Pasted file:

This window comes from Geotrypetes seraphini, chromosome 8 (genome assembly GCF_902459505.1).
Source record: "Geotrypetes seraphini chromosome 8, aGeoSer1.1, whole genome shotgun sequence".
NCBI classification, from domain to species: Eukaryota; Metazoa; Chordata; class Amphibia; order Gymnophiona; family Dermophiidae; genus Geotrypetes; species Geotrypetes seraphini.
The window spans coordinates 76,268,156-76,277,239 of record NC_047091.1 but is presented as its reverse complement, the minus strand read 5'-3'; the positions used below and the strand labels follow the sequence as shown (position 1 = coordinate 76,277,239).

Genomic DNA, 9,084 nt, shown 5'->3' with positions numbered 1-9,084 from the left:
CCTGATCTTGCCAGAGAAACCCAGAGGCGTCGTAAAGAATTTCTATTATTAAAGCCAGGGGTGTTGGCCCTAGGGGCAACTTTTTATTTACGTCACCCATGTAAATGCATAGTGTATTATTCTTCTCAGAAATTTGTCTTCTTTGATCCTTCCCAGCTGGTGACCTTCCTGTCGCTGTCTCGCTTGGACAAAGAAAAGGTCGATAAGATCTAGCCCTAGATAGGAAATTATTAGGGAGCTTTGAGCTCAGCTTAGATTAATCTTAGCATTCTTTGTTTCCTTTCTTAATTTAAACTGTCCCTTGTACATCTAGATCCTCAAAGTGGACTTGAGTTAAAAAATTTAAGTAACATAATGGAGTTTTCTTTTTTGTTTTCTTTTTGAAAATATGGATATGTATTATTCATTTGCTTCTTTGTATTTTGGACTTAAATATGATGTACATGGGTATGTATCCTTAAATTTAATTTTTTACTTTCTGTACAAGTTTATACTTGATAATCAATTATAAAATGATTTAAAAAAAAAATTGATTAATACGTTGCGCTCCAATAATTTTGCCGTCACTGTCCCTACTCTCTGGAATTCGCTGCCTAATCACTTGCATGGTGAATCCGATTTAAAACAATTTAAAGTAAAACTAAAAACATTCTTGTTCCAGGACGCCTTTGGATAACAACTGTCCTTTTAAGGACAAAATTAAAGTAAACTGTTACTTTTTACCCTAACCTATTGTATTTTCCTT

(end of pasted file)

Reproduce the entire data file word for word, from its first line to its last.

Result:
This window comes from Geotrypetes seraphini, chromosome 8 (genome assembly GCF_902459505.1).
Source record: "Geotrypetes seraphini chromosome 8, aGeoSer1.1, whole genome shotgun sequence".
NCBI classification, from domain to species: Eukaryota; Metazoa; Chordata; class Amphibia; order Gymnophiona; family Dermophiidae; genus Geotrypetes; species Geotrypetes seraphini.
The window spans coordinates 76,268,156-76,277,239 of record NC_047091.1 but is presented as its reverse complement, the minus strand read 5'-3'; the positions used below and the strand labels follow the sequence as shown (position 1 = coordinate 76,277,239).

Genomic DNA, 9,084 nt, shown 5'->3' with positions numbered 1-9,084 from the left:
CCTGATCTTGCCAGAGAAACCCAGAGGCGTCGTAAAGAATTTCTATTATTAAAGCCAGGGGTGTTGGCCCTAGGGGCAACTTTTTATTTACGTCACCCATGTAAATGCATAGTGTATTATTCTTCTCAGAAATTTGTCTTCTTTGATCCTTCCCAGCTGGTGACCTTCCTGTCGCTGTCTCGCTTGGACAAAGAAAAGGTCGATAAGATCTAGCCCTAGATAGGAAATTATTAGGGAGCTTTGAGCTCAGCTTAGATTAATCTTAGCATTCTTTGTTTCCTTTCTTAATTTAAACTGTCCCTTGTACATCTAGATCCTCAAAGTGGACTTGAGTTAAAAAATTTAAGTAACATAATGGAGTTTTCTTTTTTGTTTTCTTTTTGAAAATATGGATATGTATTATTCATTTGCTTCTTTGTATTTTGGACTTAAATATGATGTACATGGGTATGTATCCTTAAATTTAATTTTTTACTTTCTGTACAAGTTTATACTTGATAATCAATTATAAAATGATTTAAAAAAAAAATTGATTAATACGTTGCGCTCCAATAATTTTGCCGTCACTGTCCCTACTCTCTGGAATTCGCTGCCTAATCACTTGCATGGTGAATCCGATTTAAAACAATTTAAAGTAAAACTAAAAACATTCTTGTTCCAGGACGCCTTTGGATAACAACTGTCCTTTTAAGGACAAAATTAAAGTAAACTGTTACTTTTTACCCTAACCTATTGTATTTTCCTT